Because there were no disputed issues of fact, the court directed the parties to file applications for summary relief. Oral argument was held before a panel of the Commonwealth Court, following which it denied Working Families' request for summary relief on Count II, having concluded that mandamus was an inappropriate means by which to test the constitutionality of a statute. Accordingly, by order dated September 30, 2016, it dismissed Count II of the petition for review. Argument on the parties' applications for summary relief on Count I (declaratory relief), was heard by the court en banc on February 8, 2017. On September 18, 2017, the Commonwealth Court denied Appellants' application for summary relief and granted the Commonwealth's cross-application for summary relief in a published opinion. Working Families Party et al. v. Commonwealth, 169 A.3d 1247 (Pa. Cmwlth. 2017) (en banc).
The court began by observing that fusion was commonly permitted by many states, including Pennsylvania, throughout the 19th and early 20th centuries. To counteract this, the General Assembly enacted the Election Code, which included the challenged anti-fusion statutes in order to remedy a practice known as "party-raiding," which the court defined as "the organized switching of blocks of voters from one party to another in order to manipulate the outcome of the other party's primary election." Working Families Party, 169 A.3d at 1251 (citation omitted).
The Election Code divides political groups into two categories, political parties and political bodies. A political party is a group "whose candidates at the general election next preceding the primary polled in each of at least ten counties of the State not less than two per centum of the largest entire vote cast in each of said counties for any elected candidate, and polled a total vote in the State equal to at least two per centum of the largest entire vote cast in the State for any elected candidate[.]" 25 P.S. § 2831(a). A group that does not achieve this goal is labeled as a "political body." Id. § 2831(c). A political body cannot use the primary process to nominate candidates, but instead does so by collecting signatures. As noted above, Section 2911(e)(5) prohibits fusion by requiring the candidate of a political body to affirm that he or she is not presented as a candidate for another political body or party for that same election.4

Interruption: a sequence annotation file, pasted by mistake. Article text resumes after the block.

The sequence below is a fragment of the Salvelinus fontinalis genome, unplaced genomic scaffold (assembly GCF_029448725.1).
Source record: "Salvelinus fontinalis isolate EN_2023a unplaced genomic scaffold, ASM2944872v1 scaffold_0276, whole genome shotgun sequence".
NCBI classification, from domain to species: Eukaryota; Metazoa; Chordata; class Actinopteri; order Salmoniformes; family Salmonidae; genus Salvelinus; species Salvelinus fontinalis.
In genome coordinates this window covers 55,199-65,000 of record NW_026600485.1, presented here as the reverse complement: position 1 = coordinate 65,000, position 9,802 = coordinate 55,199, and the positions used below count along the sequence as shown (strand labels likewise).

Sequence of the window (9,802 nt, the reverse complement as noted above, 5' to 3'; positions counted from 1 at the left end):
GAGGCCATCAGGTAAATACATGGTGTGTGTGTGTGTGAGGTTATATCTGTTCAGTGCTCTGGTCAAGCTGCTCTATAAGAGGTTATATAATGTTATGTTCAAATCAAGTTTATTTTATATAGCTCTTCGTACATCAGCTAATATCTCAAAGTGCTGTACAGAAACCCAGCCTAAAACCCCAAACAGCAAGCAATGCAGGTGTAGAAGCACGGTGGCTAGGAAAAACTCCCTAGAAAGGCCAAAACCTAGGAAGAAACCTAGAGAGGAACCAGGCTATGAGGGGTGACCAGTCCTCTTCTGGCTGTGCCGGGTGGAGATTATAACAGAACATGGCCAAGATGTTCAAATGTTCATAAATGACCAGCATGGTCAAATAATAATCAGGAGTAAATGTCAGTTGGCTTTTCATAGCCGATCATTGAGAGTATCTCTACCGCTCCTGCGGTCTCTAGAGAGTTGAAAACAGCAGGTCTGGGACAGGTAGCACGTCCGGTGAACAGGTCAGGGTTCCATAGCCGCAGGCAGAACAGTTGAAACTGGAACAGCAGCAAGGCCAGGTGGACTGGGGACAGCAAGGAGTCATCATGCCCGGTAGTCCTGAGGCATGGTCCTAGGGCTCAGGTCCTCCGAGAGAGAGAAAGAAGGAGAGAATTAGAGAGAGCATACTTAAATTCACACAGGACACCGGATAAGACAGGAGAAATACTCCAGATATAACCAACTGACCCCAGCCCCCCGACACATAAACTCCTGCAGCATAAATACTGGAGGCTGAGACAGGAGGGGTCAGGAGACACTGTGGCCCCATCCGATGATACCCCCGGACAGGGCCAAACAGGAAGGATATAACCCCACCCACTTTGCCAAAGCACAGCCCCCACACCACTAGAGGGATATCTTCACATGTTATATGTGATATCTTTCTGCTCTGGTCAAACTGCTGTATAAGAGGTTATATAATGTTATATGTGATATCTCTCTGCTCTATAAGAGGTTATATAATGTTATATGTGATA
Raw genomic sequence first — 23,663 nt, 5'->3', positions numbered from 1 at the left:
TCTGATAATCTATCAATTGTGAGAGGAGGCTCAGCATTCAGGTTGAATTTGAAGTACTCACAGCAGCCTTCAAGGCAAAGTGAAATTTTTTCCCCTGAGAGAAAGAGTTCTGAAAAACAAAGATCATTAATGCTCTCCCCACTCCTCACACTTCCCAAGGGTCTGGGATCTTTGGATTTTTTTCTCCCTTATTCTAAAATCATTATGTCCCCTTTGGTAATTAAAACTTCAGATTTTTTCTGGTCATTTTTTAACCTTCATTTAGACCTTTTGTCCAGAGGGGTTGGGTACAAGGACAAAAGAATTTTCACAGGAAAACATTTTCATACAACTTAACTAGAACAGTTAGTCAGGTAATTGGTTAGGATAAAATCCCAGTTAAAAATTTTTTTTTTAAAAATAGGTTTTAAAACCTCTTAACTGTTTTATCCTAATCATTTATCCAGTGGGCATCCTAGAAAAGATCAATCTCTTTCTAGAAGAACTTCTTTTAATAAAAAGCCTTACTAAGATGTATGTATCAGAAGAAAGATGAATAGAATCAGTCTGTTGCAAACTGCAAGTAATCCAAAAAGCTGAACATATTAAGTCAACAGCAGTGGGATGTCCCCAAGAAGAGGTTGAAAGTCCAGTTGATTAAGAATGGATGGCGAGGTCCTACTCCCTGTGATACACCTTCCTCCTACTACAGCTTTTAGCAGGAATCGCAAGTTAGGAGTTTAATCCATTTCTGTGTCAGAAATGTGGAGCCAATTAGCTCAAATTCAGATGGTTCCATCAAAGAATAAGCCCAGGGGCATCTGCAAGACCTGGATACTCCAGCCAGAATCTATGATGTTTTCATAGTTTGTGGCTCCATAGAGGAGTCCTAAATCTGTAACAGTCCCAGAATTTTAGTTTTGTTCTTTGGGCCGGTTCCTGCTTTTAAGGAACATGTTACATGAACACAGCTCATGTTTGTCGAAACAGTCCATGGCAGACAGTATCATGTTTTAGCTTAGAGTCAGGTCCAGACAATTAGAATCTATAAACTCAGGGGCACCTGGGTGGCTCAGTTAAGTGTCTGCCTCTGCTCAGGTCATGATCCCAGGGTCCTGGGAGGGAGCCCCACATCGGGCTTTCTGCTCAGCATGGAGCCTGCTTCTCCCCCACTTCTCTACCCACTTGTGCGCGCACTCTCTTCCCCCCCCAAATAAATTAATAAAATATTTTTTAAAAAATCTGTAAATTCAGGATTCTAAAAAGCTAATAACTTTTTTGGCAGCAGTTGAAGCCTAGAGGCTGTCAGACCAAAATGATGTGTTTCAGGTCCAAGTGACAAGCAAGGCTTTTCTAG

Appellants conceded that the challenged statutes prohibit fusion in state-level races, but argued that a loophole exists based on this Court's decision in Appeal of Magazzu, 49 A.2d 411 (Pa. 1946). In the Appellants' view, Magazzu permits political parties to engage in fusion for state and federal legislative seats, but effectively bars political bodies from doing so.
In Magazzu, the appellee was a primary nominee for the Republican Party in a state house race, but did not prevail. The only potential Democratic nominee for that race was Milo Serfas. Magazzu, 49 A.2d at 412. When the primary votes were tallied on the Democratic side, it was discovered "Magazzu's name had been written or stamped upon the voting machine paper ballot in sufficient numbers to cause Magazzu to receive a substantial majority of the Democratic votes." Id. The Luzerne County Board of Elections refused to certify Magazzu as the winner of the Democratic primary, but a judge of the court of common pleas reversed. Upon further appeal by Serfas, this Court affirmed. We began by noting that the Election Code contains many anti-party raiding or anti-fusion provisions and they prohibit "a candidate to file petitions of more than one political party for the same office and the printing of the name of a candidate of more than one political party." Id. However, this Court concluded that the same prohibition did not apply to write-in votes, observing that "[n]owhere in the act, or its amendments, is there a prohibition against a voter writing in or pasting in the name of a person for whom he desires to vote if such name is not printed on the ballot of the political party of which the voter is a member." Id. Looking at other provisions of the Code, the Court observed that a write-in vote was explicitly authorized. Id. Therefore, the Court viewed the votes as valid and not barred by the anti-fusion provisions of the Code, and Magazzu was the proper winner of the Democratic primary.
Turning back to this case, the Commonwealth Court held that Magazzu did not support Appellants' position. In the court's view, "Magazzu stands for the simple proposition that in a primary election, a voter may write in the name of any person not printed on the ballot of the political party to which the voter...